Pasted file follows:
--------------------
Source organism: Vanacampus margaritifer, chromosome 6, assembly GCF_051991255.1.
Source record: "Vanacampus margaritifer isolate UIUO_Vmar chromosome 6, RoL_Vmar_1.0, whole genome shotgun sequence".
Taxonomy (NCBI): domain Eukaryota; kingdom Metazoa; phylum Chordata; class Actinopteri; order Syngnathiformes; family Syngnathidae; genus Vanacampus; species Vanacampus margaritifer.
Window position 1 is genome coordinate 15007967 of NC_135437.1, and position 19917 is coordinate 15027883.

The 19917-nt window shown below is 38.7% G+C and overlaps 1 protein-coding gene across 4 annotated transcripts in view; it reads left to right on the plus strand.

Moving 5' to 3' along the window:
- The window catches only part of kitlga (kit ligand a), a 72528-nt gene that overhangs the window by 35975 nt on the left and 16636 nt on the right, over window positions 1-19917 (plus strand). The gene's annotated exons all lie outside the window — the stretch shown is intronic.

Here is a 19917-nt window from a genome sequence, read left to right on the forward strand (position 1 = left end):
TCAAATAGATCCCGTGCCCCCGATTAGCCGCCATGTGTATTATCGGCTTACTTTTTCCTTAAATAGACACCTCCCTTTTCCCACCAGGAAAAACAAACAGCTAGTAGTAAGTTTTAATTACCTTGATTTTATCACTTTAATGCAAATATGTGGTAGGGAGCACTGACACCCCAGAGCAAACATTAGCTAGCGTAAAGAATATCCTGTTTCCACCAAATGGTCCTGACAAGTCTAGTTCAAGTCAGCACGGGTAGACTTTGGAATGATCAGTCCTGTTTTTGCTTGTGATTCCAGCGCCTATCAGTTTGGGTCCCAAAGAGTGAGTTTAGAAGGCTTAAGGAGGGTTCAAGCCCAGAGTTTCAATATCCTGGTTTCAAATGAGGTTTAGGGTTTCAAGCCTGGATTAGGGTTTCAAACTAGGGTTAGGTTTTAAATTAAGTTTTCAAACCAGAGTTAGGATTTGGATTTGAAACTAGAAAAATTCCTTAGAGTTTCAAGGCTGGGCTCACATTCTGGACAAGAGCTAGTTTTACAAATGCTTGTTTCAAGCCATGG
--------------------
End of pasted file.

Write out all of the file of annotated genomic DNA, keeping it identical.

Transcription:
Source organism: Vanacampus margaritifer, chromosome 6, assembly GCF_051991255.1.
Source record: "Vanacampus margaritifer isolate UIUO_Vmar chromosome 6, RoL_Vmar_1.0, whole genome shotgun sequence".
Taxonomy (NCBI): domain Eukaryota; kingdom Metazoa; phylum Chordata; class Actinopteri; order Syngnathiformes; family Syngnathidae; genus Vanacampus; species Vanacampus margaritifer.
Window position 1 is genome coordinate 15007967 of NC_135437.1, and position 19917 is coordinate 15027883.

The 19917-nt window shown below is 38.7% G+C and overlaps 1 protein-coding gene across 4 annotated transcripts in view; it reads left to right on the plus strand.

Moving 5' to 3' along the window:
- The window catches only part of kitlga (kit ligand a), a 72528-nt gene that overhangs the window by 35975 nt on the left and 16636 nt on the right, over window positions 1-19917 (plus strand). The gene's annotated exons all lie outside the window — the stretch shown is intronic.

Here is a 19917-nt window from a genome sequence, read left to right on the forward strand (position 1 = left end):
TCAAATAGATCCCGTGCCCCCGATTAGCCGCCATGTGTATTATCGGCTTACTTTTTCCTTAAATAGACACCTCCCTTTTCCCACCAGGAAAAACAAACAGCTAGTAGTAAGTTTTAATTACCTTGATTTTATCACTTTAATGCAAATATGTGGTAGGGAGCACTGACACCCCAGAGCAAACATTAGCTAGCGTAAAGAATATCCTGTTTCCACCAAATGGTCCTGACAAGTCTAGTTCAAGTCAGCACGGGTAGACTTTGGAATGATCAGTCCTGTTTTTGCTTGTGATTCCAGCGCCTATCAGTTTGGGTCCCAAAGAGTGAGTTTAGAAGGCTTAAGGAGGGTTCAAGCCCAGAGTTTCAATATCCTGGTTTCAAATGAGGTTTAGGGTTTCAAGCCTGGATTAGGGTTTCAAACTAGGGTTAGGTTTTAAATTAAGTTTTCAAACCAGAGTTAGGATTTGGATTTGAAACTAGAAAAATTCCTTAGAGTTTCAAGGCTGGGCTCACATTCTGGACAAGAGCTAGTTTTACAAATGCTTGTTTCAAGCCATGG